Emboldened by months of phone calls to lawmakers, hunger strikes and sit-ins, a group of college students and graduates in Los Angeles say they plan to take their fight for immigrant rights to the states and the 2012 election after Senate Republicans blocked a key piece of legislation.
But it won’t be easy.
The Senate vote Saturday to toss the proposal that would have granted young illegal immigrants a route to legal status dealt a harsh blow to student activists who will face an even steeper uphill battle in the next Congress.
Immigrants see rough times ahead in the next two years, with many Republicans vowing to push for tougher immigration enforcement, but they also say Latino voters are getting fed up with lawmakers at a time when they are accruing greater political clout.
“This is a movement,” said Nancy Meza, a 23-year-old illegal immigrant and college graduate who wore a University of California, Los Angeles sweatshirt as she watched the televised vote. “We don’t have lobbyists and paid staff. It’s a movement by students.”
In the hours after the vote, Meza and about 50 other student activists who had gathered at the UCLA Downtown Labor Center said they would remind Latinos who stood by them — and those who did not — in the next election cycle. They will push for access to financial aid and drivers’ licenses in states more friendly to immigrants like California.
Few said the legislation, many called the Dream Act, had a chance in the next two years with Republicans taking control of the House of Representatives and a shrinking Democratic majority in the Senate. But they said that wouldn’t derail the networks they had set up across the country to support illegal immigrant students and help them reveal their status and learn to live unafraid.
Some at the UCLA center, including university student Leslie Perez, 22, wept as they watched the vote on a big screen.
Minutes after it was over, many donned jackets and umbrellas to take to the rainy streets of Los Angeles, chanting “undocumented and unafraid.”
Republicans might consider some kind of measure to help the students, but it would probably be much narrower, said Mark Krikorian, executive director of the Center for Immigration Studies, which advocates stricter limits on immigration.
“This has a real demoralizing effect,” Krikorian said of the student activists. “There’s only so long you can keep up these hunger strikes and all this political theater they’ve been engaging in, especially if there’s no specific target.”
Another challenge is students could wind up feeling excluded when they can’t work after graduation, despite their political activism.
“It may alienate the group we most want to incorporate,” said Louis DeSipio, a professor of political science at University of California, Irvine.
Immigrant rights groups said they planned to turn up the pressure on the Obama administration to slow deportations, end local police enforcement of immigration laws and look out for the students, many of whom publicly revealed their immigration status over the last few months.
Students also said they planned to fight for immigrant benefits — though it’s not legalization — locally as they’ve seen anti-illegal immigration activists do to pass tougher enforcement measures in states like Arizona.
“They’re winning by state, they’re winning by region,” said Cyndi Bendezu, a 25-year-old University of California, Los Angeles graduate who was brought to the United States from Peru when she was 4 years old. “We have to win smaller victories.”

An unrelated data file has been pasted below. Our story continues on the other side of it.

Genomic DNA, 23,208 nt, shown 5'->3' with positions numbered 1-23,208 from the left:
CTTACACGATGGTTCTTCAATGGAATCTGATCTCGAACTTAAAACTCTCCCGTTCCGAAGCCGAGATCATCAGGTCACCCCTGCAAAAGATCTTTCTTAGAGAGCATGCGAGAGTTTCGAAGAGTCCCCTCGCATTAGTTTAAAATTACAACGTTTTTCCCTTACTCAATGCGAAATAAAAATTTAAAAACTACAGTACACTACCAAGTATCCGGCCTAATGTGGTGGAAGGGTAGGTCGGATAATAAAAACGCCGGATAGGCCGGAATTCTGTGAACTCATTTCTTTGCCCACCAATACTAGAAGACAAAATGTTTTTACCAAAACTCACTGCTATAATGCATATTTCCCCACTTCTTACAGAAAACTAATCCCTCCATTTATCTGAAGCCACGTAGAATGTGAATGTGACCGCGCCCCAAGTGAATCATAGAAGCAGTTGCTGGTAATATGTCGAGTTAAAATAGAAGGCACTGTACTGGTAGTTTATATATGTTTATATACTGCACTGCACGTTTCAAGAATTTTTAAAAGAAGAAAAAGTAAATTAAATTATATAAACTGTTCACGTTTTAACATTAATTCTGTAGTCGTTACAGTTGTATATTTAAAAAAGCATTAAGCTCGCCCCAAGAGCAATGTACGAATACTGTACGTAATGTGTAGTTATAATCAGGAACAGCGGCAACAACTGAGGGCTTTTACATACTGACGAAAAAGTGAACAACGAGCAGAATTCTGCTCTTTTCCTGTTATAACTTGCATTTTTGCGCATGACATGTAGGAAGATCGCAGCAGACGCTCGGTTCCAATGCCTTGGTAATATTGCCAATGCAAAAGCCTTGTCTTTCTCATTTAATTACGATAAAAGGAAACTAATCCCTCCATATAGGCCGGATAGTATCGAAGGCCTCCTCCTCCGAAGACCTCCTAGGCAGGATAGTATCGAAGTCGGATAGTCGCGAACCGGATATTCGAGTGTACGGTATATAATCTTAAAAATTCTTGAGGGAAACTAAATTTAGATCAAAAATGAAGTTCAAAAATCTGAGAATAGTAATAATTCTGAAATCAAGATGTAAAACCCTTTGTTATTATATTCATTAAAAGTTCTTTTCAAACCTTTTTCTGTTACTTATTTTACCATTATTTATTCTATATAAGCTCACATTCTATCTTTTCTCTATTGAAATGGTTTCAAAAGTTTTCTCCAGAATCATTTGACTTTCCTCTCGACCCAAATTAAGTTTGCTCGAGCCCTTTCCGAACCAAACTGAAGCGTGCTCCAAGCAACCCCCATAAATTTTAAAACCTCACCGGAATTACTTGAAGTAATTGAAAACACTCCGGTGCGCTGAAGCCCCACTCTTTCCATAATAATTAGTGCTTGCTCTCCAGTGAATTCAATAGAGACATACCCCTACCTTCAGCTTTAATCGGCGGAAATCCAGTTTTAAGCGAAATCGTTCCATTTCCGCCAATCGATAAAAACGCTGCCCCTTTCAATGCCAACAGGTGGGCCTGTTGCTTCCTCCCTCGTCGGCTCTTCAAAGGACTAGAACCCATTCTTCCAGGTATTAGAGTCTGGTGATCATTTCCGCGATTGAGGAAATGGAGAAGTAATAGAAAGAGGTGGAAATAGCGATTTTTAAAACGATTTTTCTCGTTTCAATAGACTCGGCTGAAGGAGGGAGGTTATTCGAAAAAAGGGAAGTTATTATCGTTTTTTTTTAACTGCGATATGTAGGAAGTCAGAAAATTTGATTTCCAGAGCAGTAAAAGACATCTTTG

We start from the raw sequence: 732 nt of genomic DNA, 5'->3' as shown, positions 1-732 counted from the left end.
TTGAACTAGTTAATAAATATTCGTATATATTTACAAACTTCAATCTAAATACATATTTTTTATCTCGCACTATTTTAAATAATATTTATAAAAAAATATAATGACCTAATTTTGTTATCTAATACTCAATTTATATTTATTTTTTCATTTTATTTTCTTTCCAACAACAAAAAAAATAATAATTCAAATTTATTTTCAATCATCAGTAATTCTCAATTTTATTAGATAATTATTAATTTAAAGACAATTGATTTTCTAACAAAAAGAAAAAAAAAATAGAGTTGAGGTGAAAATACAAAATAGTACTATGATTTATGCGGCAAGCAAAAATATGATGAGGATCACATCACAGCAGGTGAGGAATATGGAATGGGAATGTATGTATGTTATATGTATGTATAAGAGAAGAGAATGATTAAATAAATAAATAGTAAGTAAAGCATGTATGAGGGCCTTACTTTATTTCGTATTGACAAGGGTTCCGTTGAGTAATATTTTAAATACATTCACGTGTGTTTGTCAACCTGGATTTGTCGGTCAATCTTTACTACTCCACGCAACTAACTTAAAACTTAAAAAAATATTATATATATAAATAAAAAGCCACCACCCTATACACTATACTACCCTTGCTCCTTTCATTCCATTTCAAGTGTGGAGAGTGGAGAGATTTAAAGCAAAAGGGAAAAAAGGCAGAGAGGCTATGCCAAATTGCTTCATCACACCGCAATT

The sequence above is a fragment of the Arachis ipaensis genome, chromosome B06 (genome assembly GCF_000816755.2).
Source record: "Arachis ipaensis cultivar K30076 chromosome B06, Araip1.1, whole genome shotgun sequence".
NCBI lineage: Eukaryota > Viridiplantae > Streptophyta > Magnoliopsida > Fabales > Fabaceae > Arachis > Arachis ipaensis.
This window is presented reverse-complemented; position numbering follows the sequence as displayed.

Bendezu, who had been an illegal immigrant when she started college, attained legal residency through a relative’s petition. Now, she said she can’t wait to become a citizen to be able to vote.
Students said Saturday that momentum they had gained in recent months was bigger than the legislative defeat.
The legislation would have provided a route to legal status for immigrants who were brought to the United States before age 16, have lived in the country for five years, graduated from high school or gained an equivalency degree and who joined the military or attend college.
It targeted the most sympathetic of the 10 million to 12 million illegal immigrants living in the United States — those brought to the country as children, and who in many cases consider themselves American, speak English and have no ties to their native countries.
Critics of the bill called it a backdoor to amnesty that would encourage more foreigners to sneak into the United States in hopes of being legalized eventually.
The Mexican-born Meza said the vote makes it harder for her to finance graduate school to get a doctorate in education policy and become a professor.
But Meza, who came to the country when she was 2, said she’ll find a way — just as she did baby-sitting, tutoring and waiting tables to pay for college even though her degree now lies covered in dust in her living room, unused.
“It’s not going to stop my educational goals,” she said.
The legislation was proposed almost a decade ago. But it got its closest shot at getting passed this year after students stepped up their activism by making thousands of calls to lawmakers and leading marches and demonstrations. Several activists were arrested for refusing to leave Arizona Sen. John McCain’s office.
The House of Representatives passed the measure earlier this month, but the Senate fell five votes short of the 60 needed to win its enactment.
Now, immigrant advocates who had touted the bill as a first push toward a broader legalization of immigrants will be working to deflect anticipated efforts by Republicans to ramp up restrictions on immigration.
“All of us are definitely preparing for much more defensive work,” said Marielena Hincapie, executive director of the National Immigration Law Center.